The FAA issued a supplemental notice of proposed rulemaking (SNPRM) to amend 14 CFR part 39 by adding an AD that would apply to certain Piper Models PA-28-151, PA-28-181, PA-28-235, PA-28R-180, PA-28R-200, PA-28R-201, PA-28R-201T, PA-28RT-201, PA-28RT-201T, PA-32-260, PA-32-300, PA-32R-300, PA-32RT-300, and PA-32RT-300T airplanes. The SNPRM published in the Federal Register on June 3, 2020 (85 FR 34121). The SNPRM was prompted by comments received on the NPRM and further analysis by the FAA. The FAA determined that some additional airplane models are likely affected by the unsafe condition and should be included in the applicability, while other models that are not affected should be removed from the applicability. Consequently, in the SNPRM, the FAA proposed to revise the applicability and the estimated cost associated with the proposed AD actions. The SNPRM also clarified the language in the applicability and some of the proposed actions. In addition, the SNPRM no longer allowed replacement of the wing spar with a used part. The FAA determined replacement of the wing spar with a part of unknown operational history would not ensure an acceptable level of safety. After the NPRM was published, Piper issued a service bulletin that contains procedures for the eddy current inspection. The SNPRM proposed to require using the eddy current inspection contained in that service bulletin instead of the inspection procedure in the appendix to the NPRM.

The FAA developed a flow chart that may assist operators in complying with this AD. The flow chart may be found at https://www.regulations.gov by searching for and locating Docket No. FAA-2018-1046.

The FAA is issuing this AD to address the unsafe condition on these products.

Discussion of Final AD

Comments

The FAA received comments on the SNPRM from 42 commenters. The majority of the commenters were individuals. The remaining commenters included Piper, governmental agencies such as the National Transportation Safety Board (NTSB) and the Civil Aviation Safety Authority of Australia (CASA), and organizations such as the Aircraft Owners and Pilots Association (AOPA), the General Aviation and Manufacturer's Association (GAMA), the Experimental Aircraft Association (EAA), and the Piper Flying Association. The following presents the comments received on the SNPRM and the FAA's response to each comment.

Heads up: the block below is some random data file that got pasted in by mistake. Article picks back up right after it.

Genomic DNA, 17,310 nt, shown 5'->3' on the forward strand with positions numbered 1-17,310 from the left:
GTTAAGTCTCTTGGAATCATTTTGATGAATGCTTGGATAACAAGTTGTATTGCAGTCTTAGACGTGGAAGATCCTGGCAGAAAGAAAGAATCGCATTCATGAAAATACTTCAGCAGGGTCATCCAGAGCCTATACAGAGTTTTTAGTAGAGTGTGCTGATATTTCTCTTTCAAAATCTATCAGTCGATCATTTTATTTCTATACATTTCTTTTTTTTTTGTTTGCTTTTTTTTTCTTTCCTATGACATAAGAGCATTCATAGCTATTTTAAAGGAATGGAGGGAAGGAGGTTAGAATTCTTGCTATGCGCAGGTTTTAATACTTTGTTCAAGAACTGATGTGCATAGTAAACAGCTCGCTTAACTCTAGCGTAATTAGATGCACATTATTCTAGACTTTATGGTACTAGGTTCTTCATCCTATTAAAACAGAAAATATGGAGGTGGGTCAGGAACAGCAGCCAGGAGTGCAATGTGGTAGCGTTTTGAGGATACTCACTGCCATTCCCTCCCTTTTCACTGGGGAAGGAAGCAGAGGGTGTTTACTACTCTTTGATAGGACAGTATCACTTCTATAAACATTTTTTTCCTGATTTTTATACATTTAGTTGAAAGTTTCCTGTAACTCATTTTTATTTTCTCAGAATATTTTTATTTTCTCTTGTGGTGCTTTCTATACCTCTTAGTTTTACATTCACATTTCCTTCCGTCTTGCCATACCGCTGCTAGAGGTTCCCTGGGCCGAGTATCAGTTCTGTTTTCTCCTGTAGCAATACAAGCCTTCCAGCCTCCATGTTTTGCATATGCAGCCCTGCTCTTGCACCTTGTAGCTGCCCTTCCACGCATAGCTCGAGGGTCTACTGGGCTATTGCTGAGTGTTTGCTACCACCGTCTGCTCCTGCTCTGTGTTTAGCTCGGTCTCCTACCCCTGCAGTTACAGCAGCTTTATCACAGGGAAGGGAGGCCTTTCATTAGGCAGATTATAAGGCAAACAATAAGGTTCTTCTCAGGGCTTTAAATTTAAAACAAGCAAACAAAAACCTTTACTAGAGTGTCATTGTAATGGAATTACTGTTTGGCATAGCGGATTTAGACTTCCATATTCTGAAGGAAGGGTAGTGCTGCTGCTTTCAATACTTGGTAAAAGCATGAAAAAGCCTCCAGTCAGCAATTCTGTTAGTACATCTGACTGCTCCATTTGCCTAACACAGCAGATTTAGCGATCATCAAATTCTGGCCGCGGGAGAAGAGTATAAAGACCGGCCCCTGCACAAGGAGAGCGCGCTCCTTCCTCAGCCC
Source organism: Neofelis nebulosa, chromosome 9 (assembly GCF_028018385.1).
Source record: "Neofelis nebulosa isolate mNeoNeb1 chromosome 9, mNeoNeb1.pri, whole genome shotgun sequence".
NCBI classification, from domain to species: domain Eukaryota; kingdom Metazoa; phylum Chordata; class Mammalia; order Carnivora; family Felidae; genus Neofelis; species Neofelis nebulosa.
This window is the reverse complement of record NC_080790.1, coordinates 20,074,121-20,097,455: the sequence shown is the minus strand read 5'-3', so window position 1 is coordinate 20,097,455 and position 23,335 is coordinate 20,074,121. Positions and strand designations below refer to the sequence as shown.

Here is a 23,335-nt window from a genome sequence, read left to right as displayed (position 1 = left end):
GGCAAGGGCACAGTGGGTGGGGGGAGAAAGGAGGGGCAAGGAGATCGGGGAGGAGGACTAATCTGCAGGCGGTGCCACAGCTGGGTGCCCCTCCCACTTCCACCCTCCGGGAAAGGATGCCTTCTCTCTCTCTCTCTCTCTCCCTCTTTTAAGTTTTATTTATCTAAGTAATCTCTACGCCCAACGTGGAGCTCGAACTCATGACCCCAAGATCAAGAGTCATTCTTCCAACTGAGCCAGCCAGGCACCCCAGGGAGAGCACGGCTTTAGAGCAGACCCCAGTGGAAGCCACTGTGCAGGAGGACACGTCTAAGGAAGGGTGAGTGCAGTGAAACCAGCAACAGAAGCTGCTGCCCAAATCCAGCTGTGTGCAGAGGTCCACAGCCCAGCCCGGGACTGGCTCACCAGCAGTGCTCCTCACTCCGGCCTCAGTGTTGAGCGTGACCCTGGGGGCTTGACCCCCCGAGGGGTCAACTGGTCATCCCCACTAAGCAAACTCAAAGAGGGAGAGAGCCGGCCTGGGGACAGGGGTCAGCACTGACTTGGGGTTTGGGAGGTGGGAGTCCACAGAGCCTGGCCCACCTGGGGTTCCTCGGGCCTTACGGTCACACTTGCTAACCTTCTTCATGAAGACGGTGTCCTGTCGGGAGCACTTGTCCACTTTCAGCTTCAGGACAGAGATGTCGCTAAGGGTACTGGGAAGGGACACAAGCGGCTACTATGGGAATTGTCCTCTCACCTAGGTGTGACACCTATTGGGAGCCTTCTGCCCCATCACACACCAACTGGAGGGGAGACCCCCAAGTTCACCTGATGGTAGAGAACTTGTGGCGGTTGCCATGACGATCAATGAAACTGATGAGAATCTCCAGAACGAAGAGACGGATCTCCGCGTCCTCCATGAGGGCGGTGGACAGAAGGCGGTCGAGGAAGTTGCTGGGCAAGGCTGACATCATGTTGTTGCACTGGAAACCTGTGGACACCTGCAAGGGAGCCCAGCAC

A. Supportive Comments

The NTSB and two individual commenters supported the AD without any recommended changes. Three other individual commenters supported the AD but requested changes discussed below.

B. Requests for Additional Information

CASA requested information on whether a bolt hole eddy current inspection would have detected the crack in the 1993 accident airplane.

The FAA agrees to provide the requested information. Because it was located slightly beyond the detectable range of a bolt hole eddy current inspection, the crack in the 1993 accident airplane would not have been detected by an eddy current inspection of the bolt holes. Although the airplane had previously undergone dye penetrant inspection of the bolt holes, the crack would not have been detectable under that method either due to its location beyond the bolt hole perimeter and beneath the web doubler.[1] The 1993 accident disclosed evidence of a fatigue crack initiation in a wing spar similar to that of the 2018 accident aircraft, N106ER (the accident that prompted this AD). In addition to having high hours TIS, the fatigue crack was very near the inspection location addressed by this AD. As such, the FAA included the 1993 accident in the risk analysis process for this AD.

CASA and an individual commenter requested information comparing the failures in the 1987 and 1993 accidents with the failure of N106ER (the accident that prompted this AD). CASA specifically asked whether these wing spars failed at the same outer bolt hole location.

The FAA agrees to provide additional information. Both airplanes in question (N8191V, the 1987 accident; and N2093A, the 1993 accident) experienced wing separations at the outboard bolt holes of the lower spar cap. The NTSB Metallurgist's Factual Report in the 1987 accident, Materials Laboratory Report No. 87-89, dated August 17, 1987, found that fatigue had initiated at two locations on the lower surface of the left wing spar cap near the forward most outboard, spar to carry through, bolt hole. The report further found the fatigue had propagated completely through the forward flange and partially into the aft flange and spar web.[2] The Metallurgist's Factual Report in the 1993 accident, Report No. 93-34, dated December 15, 1993, found that the lower cap was fractured through the most outboard pair of bolts connecting the spar and carry-through.[3] The FAA notes that the NTSB Final Report for the 1993 accident states the investigation could not determine whether an uncracked wing would have failed.[4]

CASA and an individual commenter requested information on the inspection method used to detect cracks on aircraft N104ER. CASA asked whether the inspection method described in Piper Service Bulletin No. 1345, dated March 27, 2020 (Piper SB No. 1345), was used. The individual commenter asked whether bolt hole eddy current is the most suitable method if it was used on N104ER and did not reveal the cracks that caused the wing failure.